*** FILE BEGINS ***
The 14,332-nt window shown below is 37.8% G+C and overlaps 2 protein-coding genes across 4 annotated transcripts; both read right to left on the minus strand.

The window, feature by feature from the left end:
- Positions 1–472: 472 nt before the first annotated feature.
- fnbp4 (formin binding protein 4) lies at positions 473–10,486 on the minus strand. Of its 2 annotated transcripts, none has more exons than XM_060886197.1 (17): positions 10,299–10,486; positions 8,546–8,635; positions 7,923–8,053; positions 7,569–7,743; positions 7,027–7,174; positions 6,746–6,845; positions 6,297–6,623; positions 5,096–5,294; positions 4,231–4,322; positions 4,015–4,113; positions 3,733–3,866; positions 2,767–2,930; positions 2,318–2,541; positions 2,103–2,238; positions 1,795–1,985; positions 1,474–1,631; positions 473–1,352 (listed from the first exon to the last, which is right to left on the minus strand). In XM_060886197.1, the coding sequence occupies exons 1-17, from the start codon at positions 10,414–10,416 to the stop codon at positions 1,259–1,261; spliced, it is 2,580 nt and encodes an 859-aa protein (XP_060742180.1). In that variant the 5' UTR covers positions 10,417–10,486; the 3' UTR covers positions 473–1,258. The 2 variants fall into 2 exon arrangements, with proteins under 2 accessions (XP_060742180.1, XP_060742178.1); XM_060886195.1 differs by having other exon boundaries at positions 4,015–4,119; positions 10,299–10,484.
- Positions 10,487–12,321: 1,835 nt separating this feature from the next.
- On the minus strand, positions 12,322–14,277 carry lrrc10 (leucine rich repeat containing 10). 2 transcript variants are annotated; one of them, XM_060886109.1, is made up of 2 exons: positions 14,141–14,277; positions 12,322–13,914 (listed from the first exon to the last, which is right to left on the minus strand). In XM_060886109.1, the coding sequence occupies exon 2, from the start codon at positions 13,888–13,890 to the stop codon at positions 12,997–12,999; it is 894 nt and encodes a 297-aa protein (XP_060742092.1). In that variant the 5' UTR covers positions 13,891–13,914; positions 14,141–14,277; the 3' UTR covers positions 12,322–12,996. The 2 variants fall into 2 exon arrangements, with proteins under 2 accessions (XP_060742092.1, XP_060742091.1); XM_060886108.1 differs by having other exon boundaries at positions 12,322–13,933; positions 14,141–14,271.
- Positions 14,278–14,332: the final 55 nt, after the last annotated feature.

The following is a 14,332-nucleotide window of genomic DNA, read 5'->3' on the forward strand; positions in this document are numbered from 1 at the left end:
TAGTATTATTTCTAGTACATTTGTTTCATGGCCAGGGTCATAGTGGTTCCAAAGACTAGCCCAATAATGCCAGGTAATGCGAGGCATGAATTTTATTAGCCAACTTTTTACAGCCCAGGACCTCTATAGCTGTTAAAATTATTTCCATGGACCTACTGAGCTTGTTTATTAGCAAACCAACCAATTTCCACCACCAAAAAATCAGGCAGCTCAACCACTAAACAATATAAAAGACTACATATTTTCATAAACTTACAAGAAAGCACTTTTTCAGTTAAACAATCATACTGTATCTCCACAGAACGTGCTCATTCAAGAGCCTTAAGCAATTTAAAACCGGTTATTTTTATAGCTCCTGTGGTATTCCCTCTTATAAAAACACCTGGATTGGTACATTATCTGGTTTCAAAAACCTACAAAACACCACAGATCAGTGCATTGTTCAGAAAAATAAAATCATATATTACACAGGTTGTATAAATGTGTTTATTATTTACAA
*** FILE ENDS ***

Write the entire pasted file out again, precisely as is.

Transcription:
The 14,332-nt window shown below is 37.8% G+C and overlaps 2 protein-coding genes across 4 annotated transcripts; both read right to left on the minus strand.

The window, feature by feature from the left end:
- Positions 1–472: 472 nt before the first annotated feature.
- fnbp4 (formin binding protein 4) lies at positions 473–10,486 on the minus strand. Of its 2 annotated transcripts, none has more exons than XM_060886197.1 (17): positions 10,299–10,486; positions 8,546–8,635; positions 7,923–8,053; positions 7,569–7,743; positions 7,027–7,174; positions 6,746–6,845; positions 6,297–6,623; positions 5,096–5,294; positions 4,231–4,322; positions 4,015–4,113; positions 3,733–3,866; positions 2,767–2,930; positions 2,318–2,541; positions 2,103–2,238; positions 1,795–1,985; positions 1,474–1,631; positions 473–1,352 (listed from the first exon to the last, which is right to left on the minus strand). In XM_060886197.1, the coding sequence occupies exons 1-17, from the start codon at positions 10,414–10,416 to the stop codon at positions 1,259–1,261; spliced, it is 2,580 nt and encodes an 859-aa protein (XP_060742180.1). In that variant the 5' UTR covers positions 10,417–10,486; the 3' UTR covers positions 473–1,258. The 2 variants fall into 2 exon arrangements, with proteins under 2 accessions (XP_060742180.1, XP_060742178.1); XM_060886195.1 differs by having other exon boundaries at positions 4,015–4,119; positions 10,299–10,484.
- Positions 10,487–12,321: 1,835 nt separating this feature from the next.
- On the minus strand, positions 12,322–14,277 carry lrrc10 (leucine rich repeat containing 10). 2 transcript variants are annotated; one of them, XM_060886109.1, is made up of 2 exons: positions 14,141–14,277; positions 12,322–13,914 (listed from the first exon to the last, which is right to left on the minus strand). In XM_060886109.1, the coding sequence occupies exon 2, from the start codon at positions 13,888–13,890 to the stop codon at positions 12,997–12,999; it is 894 nt and encodes a 297-aa protein (XP_060742092.1). In that variant the 5' UTR covers positions 13,891–13,914; positions 14,141–14,277; the 3' UTR covers positions 12,322–12,996. The 2 variants fall into 2 exon arrangements, with proteins under 2 accessions (XP_060742092.1, XP_060742091.1); XM_060886108.1 differs by having other exon boundaries at positions 12,322–13,933; positions 14,141–14,271.
- Positions 14,278–14,332: the final 55 nt, after the last annotated feature.

The following is a 14,332-nucleotide window of genomic DNA, read 5'->3' on the forward strand; positions in this document are numbered from 1 at the left end:
TAGTATTATTTCTAGTACATTTGTTTCATGGCCAGGGTCATAGTGGTTCCAAAGACTAGCCCAATAATGCCAGGTAATGCGAGGCATGAATTTTATTAGCCAACTTTTTACAGCCCAGGACCTCTATAGCTGTTAAAATTATTTCCATGGACCTACTGAGCTTGTTTATTAGCAAACCAACCAATTTCCACCACCAAAAAATCAGGCAGCTCAACCACTAAACAATATAAAAGACTACATATTTTCATAAACTTACAAGAAAGCACTTTTTCAGTTAAACAATCATACTGTATCTCCACAGAACGTGCTCATTCAAGAGCCTTAAGCAATTTAAAACCGGTTATTTTTATAGCTCCTGTGGTATTCCCTCTTATAAAAACACCTGGATTGGTACATTATCTGGTTTCAAAAACCTACAAAACACCACAGATCAGTGCATTGTTCAGAAAAATAAAATCATATATTACACAGGTTGTATAAATGTGTTTATTATTTACAA